• WM
      Will M.
      17 November 2019 @ 14:21
      Yes I am a boomer born in 56. Initially I agreed with Chris M, but after pausing each generation takes sometime to establish itself as the preeminent power broker. The Boomers did not start to exercise decision making power in government until their 40s, so lets call it the 1990s. Political and economic policy decisions were made by the Silent generation from the end of the 60s through to the early 90s. So the Boomers are not primarily to blame for the guns and butter decisions. However, the post 2000 economic management has been solidly driven by boomer political power and we have unfortunately failed to "grasp the nettle" of deficit spending and entitlement management. Politicians typically only act when there is a crisis and the entitlement crisis is almost upon us. The next recession (that government and banking are fighting to suppress) will expose the vastness of the entitlement deficit for all to see. That crisis will bring about means testing, benefit trimming through reduced inflation indexing payments, rising taxes on ALL but especially the perceived wealthy (certainly anyone with $250k or more income), and a push back against monopolies.
  • RH
    Robert H.
    7 November 2019 @ 22:28
    "...34 years...", interesting.
  • TM
    Tom M.
    5 November 2019 @ 00:01
    I hope he is right. We'll see.
  • EK
    Edward K.
    4 November 2019 @ 16:13
    "innovators recognize that there is a profit and a SOCIAL responsibility". Whew certainly contravenes the neoliberal doctrine which has held sway for decades. Looks like Hayek misinterpreted "The Road To Serfdom" as it has many more paths than socialism.
  • TS
    Taranvir S.
    4 November 2019 @ 14:12
    I had an opportunity to work on 5G-related projects at work previously and the fact for B2B business applications is that almost nobody knows how 5G, AI, ML, Blockchain etc. can be applied on massive scales in a cost-effective (highlight this) manner. Most people keep throwing out buzz words but the solutions that we need are a long-way ahead. But nevertheless, an informative interview about the consumer side of things
  • XF
    Xavier F.
    4 November 2019 @ 02:03
    excellent ! thanks
  • WA
    Wissam A.
    2 November 2019 @ 09:07
    Please bring Trevor once a month on RV. By the way he looks a lot like Clark Kent :)
  • RP
    Raoul P. | Founder
    31 October 2019 @ 02:02
    Sounds like a 4th turning is also part of 13D's hypothesis...
    • PK
      Patrik K.
      1 November 2019 @ 22:32
      That also crossed my mind when he was talking.
  • CD
    Cheryl D.
    1 November 2019 @ 18:25
    excellent!!
  • KK
    Kiwoong K.
    1 November 2019 @ 05:16
    Candy to the ears. Only thing is, these things don't normally occur with a lot of bloodshed....
    • KK
      Kiwoong K.
      1 November 2019 @ 05:16
      I wish and hope I'm wrong.
    • KK
      Kiwoong K.
      1 November 2019 @ 05:23
      Wrote too soon, he does get into this about a minute before the video ends
  • JH
    Jesse H.
    31 October 2019 @ 13:41
    Very interesting points. I love 13D’s work. Thank you, Trevor!
    • JH
      Jesse H.
      31 October 2019 @ 13:47
      One thing I find very interesting, and which we have to think about, is the degree to which ZIRP (and now NIRP, God help us) has led to consolidation by favouring capital over labour, and favouring scale. The irony is that if we want a more competitive and fair business landscape, we might have to reboot the monetary system. Just no way CBs will allow rates to rise because it would cause a massive wave of defaults / bankruptcies, and no political or economic decision-maker has the integrity or stress tolerance to do this on their watch. So a monetary reset really is THE only way forward. I suspect they have been developing plans for this transition for some time.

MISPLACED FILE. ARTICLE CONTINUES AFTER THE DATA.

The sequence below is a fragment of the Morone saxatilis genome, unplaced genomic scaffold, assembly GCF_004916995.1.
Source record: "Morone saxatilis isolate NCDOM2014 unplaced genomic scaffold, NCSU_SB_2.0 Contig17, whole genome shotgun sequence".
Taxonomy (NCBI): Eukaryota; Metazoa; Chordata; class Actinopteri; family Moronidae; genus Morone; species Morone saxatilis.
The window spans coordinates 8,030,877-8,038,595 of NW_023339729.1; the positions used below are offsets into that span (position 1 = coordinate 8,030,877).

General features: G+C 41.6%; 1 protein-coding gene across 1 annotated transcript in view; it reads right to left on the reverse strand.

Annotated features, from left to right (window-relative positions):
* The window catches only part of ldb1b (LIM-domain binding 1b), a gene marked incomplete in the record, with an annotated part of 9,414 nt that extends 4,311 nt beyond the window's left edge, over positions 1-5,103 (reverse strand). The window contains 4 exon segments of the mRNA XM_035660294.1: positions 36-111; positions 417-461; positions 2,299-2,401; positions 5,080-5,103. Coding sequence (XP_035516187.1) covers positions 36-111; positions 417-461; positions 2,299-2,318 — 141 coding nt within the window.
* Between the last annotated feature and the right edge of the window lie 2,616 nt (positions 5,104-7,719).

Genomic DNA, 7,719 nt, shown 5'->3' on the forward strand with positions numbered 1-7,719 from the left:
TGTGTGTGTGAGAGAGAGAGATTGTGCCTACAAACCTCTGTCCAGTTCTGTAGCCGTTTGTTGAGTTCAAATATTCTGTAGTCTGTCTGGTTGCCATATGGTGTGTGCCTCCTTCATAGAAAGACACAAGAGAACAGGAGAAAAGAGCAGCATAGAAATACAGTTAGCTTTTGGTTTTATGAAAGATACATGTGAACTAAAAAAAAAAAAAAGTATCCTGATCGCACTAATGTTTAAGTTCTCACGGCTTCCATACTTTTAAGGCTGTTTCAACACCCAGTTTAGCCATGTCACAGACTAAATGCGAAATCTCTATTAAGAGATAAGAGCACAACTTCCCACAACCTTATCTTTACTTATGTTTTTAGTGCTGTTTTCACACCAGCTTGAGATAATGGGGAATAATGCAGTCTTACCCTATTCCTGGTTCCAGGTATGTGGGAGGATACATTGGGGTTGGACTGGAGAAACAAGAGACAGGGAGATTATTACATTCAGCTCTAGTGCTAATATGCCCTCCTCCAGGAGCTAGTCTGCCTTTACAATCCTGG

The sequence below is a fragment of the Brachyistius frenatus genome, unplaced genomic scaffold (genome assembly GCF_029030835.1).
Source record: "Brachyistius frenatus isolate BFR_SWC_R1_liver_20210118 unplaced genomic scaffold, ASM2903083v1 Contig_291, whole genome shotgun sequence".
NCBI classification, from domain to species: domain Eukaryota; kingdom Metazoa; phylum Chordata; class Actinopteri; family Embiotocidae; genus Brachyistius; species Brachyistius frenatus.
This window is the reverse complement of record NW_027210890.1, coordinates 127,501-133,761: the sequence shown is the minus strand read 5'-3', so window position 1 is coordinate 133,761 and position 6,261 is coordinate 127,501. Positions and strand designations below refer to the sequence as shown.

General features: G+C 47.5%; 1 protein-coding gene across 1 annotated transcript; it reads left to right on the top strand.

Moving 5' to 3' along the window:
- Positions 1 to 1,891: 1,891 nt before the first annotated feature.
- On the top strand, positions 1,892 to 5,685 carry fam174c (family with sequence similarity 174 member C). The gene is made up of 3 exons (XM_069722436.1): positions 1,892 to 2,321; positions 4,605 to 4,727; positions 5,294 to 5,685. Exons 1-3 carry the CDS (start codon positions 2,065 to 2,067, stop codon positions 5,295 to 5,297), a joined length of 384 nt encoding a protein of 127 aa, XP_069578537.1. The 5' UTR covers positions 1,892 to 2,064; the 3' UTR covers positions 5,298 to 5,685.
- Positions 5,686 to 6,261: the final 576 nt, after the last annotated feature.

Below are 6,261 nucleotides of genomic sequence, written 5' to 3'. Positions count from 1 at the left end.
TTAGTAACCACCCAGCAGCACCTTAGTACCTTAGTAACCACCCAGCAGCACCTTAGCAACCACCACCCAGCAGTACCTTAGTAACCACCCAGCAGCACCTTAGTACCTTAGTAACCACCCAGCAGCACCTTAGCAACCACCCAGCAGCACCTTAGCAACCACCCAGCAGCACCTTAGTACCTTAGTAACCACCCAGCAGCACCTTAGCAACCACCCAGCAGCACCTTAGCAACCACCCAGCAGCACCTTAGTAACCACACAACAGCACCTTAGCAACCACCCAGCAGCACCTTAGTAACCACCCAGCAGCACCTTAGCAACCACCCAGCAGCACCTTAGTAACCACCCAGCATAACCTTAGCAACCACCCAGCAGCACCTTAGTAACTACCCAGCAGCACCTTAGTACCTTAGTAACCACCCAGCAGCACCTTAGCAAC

• JH
      Jesse H.
      31 October 2019 @ 13:48
      Or fiscal policy, which will create inflation and wipe out debt that way. Read: MMT. A very naive and risky idea if history is any guide.
  • HM
    Ho M.
    31 October 2019 @ 03:32
    Hmm, personal opinion, I don't see how IoT, 5G and AI are technologies that "enable" the reversal... If you look at any of these techs, it's mostly consolidated to a handful of major players once again..
    • HM
      Ho M.
      31 October 2019 @ 03:50
      (and just to be clear, I'm on board with the core idea, just not those examples given)
  • PG
    Philippe G.
    30 October 2019 @ 23:46
    Very interesting topic and something that will certainly pick up steam in the coming years I would think. With the advances of technology and communications (e.g. social media), those "left behind" are acutely aware of the wealth inequality, narcissism, etc... Exhibit A - do a Google search on "Rich Kids of Instagram"...
  • GC
    George C.
    30 October 2019 @ 21:50
    Mr. Noren was great. Highly informative. Provocative. Insightful. Much food for thought. One of RealVision's best.
  • NI
    Nate I.
    30 October 2019 @ 19:36
    I sure hope Trevor is right, but all I see on the ground right now is consolidation.
  • KE
    Kathryn E.
    30 October 2019 @ 09:44
    The video is over a month old. My guess is it got pushed for the bitcoin gold special
    • TM
      The-First-James M.
      30 October 2019 @ 18:47
      Can't schedule them all at once, I suppose, plus the Bitcoin - Gold special was timely, IMO.
  • BM
    Bryan M.
    30 October 2019 @ 17:17
    Excellent! It is something I have pondered over for some time, as I believe our current economic/social malaise is quite similar to the days of the robber barons which brought about the breakup of Standard Oil and the like. So hats off to you Noren for putting in the research effort to better define the issue.
  • TH
    Timo H.
    30 October 2019 @ 14:02
    Agree 100%
  • JA
    John A.
    30 October 2019 @ 12:53
    Shades of the 4th Turning. I’d be interested to hear if Trevor sees these as cycles, and if so, what the length of these cycles are. Great interview with a unique perspective.
  • AM
    Alastair M.
    30 October 2019 @ 10:48
    outstanding perspective
  • PJ
    Peter J.
    30 October 2019 @ 10:41
    Excellent interview, original thinking, would be good to get back with a deeper dive into thinking around investment strategy and timelines
  • PB
    Pieter B.
    30 October 2019 @ 08:31
    This was brilliant Trevor! Thanks a lot!
  • YU
    Yoni U.
    30 October 2019 @ 08:05
    Don’t be fooled by the dislike ratio. This is a divisive topic. But this is good of a case that you’ll see made for this thesis. Highly recommended watch even if you disagree with the conclusions.
  • IH
    Iain H.
    30 October 2019 @ 07:36
    A significant interview in terms of what is happening geo-politically and financially. I believe we should take note. Thanks Trevor